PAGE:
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FORUMS Photography Talk by Genre Motorsports Talk
Thread started 21 May 2007 (Monday) 00:21
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How do you go abought getting a press pass

 
rcpilot_971
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Joined Apr 2004
Sacramento ca area
May 21, 2007 00:21 |  #1

I was wondering how you would go about getting a press pass for a motorcycle event. do you have to be a pro or can you be a Amateur photog. the reason I ask is I was at the hangtowm MX this weekend and I seen photog with vest on that say press. and I was looking at some of there gear and some of them just had 30D with 70-200 F4 lens and I seen one with a 20D and a 30D with a sigma 24-70 and some other zoom not a 120-300 but I think he said it was 18- 300 or something like that. To me it just seems like these guys got press passes some how just to take pictures for there self or to get access to parts of the track and the pits.


Thanks
Tim


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MJPhotos24
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May 21, 2007 00:40 |  #2

You need to be affiliated with someone, no company is just handing out press passes to the general public (or at least not any I've ever seen). Great gear or a P&S, if they have a pass those images are going to a media outlet, maybe just little ones though. I've shot concerts before with kids (literally 13-14) who had a P&S and a press pass for some local kids section of the paper, a website, etc. It annoyed me a little bit, because they didn't know what to do in the pits and got in the way of the bigger outlet photogs but hey, you work around them.

Sometimes media directors will help amateurs, I know I've gotten a friend of mine a press pass at a couple games and my name was the media outlet on it because I was trying to teach him some things about shooting sports he's never shot. The media director gave him a pass as long as I babysat him and let him know the rules. So it was more like he was my assistant than actually shooting the event for an outlet, and plus this was only one team - I know other teams wouldn't of allowed it.


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liza
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May 21, 2007 00:47 |  #3
banned

Work for the press.



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blackshadow
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May 21, 2007 00:50 |  #4

This is very general and not specific to motorsport.
By very definition a press pass means you are accredited by the event organisers to shoot for a press outlet. The usual thing is for a media outlet to apply to the organiser or their publicist for a photographer to cover the event. Once you have established media credentials then you are often able to shoot as a freelancer because the organisers or their publicists will know that you will deliver quality images to publications with a high likelihood they will be published.
The gear photographers use has nothing to do with them being professional or not; as long as the publications they work for are happy with the images they supply that's what matters not what gear they use.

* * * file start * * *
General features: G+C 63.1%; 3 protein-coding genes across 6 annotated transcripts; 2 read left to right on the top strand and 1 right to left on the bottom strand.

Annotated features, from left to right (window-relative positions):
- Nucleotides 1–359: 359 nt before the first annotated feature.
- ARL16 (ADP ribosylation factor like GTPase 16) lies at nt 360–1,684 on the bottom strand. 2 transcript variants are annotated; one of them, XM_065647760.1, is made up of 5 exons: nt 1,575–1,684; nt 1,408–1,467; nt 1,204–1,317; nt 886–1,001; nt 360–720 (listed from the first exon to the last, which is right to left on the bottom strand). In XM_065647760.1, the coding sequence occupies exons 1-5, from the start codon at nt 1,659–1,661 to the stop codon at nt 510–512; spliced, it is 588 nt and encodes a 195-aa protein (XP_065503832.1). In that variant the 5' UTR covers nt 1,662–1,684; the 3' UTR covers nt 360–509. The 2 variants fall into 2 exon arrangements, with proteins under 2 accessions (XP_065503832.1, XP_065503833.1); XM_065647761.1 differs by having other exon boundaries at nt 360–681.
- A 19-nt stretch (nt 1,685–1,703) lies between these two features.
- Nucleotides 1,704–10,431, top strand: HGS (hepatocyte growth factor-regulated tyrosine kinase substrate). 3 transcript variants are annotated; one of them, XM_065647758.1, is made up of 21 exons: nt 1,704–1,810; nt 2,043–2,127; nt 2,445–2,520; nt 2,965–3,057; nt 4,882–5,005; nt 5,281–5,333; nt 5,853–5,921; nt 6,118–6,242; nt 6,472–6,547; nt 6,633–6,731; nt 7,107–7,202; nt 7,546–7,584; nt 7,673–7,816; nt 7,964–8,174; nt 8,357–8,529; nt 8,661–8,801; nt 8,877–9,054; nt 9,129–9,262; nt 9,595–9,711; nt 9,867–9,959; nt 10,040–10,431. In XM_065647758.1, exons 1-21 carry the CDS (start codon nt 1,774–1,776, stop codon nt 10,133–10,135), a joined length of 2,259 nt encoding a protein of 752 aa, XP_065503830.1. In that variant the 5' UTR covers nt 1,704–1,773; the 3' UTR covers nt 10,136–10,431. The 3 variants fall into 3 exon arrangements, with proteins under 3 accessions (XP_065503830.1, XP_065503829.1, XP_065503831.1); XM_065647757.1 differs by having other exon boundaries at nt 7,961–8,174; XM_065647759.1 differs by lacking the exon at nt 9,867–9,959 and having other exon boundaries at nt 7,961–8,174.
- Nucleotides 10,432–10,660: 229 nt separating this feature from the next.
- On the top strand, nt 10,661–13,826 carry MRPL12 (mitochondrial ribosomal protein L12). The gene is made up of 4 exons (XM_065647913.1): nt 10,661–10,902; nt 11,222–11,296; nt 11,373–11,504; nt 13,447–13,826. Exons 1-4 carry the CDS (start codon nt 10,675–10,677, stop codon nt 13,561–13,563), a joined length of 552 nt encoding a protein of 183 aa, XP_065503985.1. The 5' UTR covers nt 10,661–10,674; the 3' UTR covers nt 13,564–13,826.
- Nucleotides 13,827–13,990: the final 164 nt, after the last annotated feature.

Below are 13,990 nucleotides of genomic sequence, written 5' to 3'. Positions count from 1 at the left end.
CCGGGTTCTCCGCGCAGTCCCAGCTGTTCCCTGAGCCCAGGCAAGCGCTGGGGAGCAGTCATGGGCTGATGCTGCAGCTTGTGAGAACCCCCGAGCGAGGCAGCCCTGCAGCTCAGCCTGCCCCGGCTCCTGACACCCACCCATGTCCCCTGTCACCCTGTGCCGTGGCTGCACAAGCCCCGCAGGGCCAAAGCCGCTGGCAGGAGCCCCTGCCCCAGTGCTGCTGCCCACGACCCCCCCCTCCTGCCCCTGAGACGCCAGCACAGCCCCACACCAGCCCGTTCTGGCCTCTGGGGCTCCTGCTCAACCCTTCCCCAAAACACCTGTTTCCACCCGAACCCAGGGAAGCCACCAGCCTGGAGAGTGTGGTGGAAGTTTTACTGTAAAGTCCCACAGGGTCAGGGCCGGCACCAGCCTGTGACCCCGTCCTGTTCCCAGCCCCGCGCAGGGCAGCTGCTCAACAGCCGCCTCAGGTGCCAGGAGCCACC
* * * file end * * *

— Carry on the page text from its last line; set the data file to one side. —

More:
Put yourself in the organisers shoes and ask "how does giving rcpilot a press photo pass benefit me?" When you can come up with a number of reasons how then you will get your pass.


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ssim
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southern Alberta, Canada
May 21, 2007 05:45 as a reply to blackshadow's post |  #5

Not every professional photographer in the world shoots with 1 series equipment. Your analogy that if they get in with a 1.6 crop factor body then you should too just doesn't hold true in the world of reality.

This subject has been covered fairly extensively on the forum. Here are a few thread that I turned up on a search for "press credentials"

http://photography-on-the.net .../showthread.php?t=3​18784&

http://photography-on-the.net .../showthread.php?t=3​09736&

http://photography-on-the.net .../showthread.php?t=3​00804&

http://photography-on-the.net .../showthread.php?t=2​88719&

http://photography-on-the.net .../showthread.php?t=2​16454&

http://photography-on-the.net .../showthread.php?t=2​83324&

http://photography-on-the.net .../showthread.php?t=2​84108&

http://photography-on-the.net .../showthread.php?t=2​77361&

http://photography-on-the.net .../showthread.php?t=2​61656&


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Racer23
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Waterford, Michigan
May 21, 2007 06:30 |  #6

You can get lucky, I called an organization told them I usually shot for magazine "X" (not related in the sport) and had a weekend off. and was able to get one. It was a new venue and like I said, I got lucky. Now the promoters know me as well as the organization and have no trouble getting them in the future. Sometimes right place at the right time.


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Converge
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Lancaster, PA
May 21, 2007 11:20 |  #7

You get a press pass from the organization that you are shooting for. Events typically dont just give out press passes to people unless they are there on an assignment and their organization requests one.

I have a press pass for the newspaper that I work for. That pretty much gets me most places i need to go. If its a bigger event, like a concert or large sporting event, my paper gets me a special press pass FOR THAT specific event from the event coordinator (if they require their own press passes) before my assignment


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primoz
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Anywhere where ski World cup makes its stop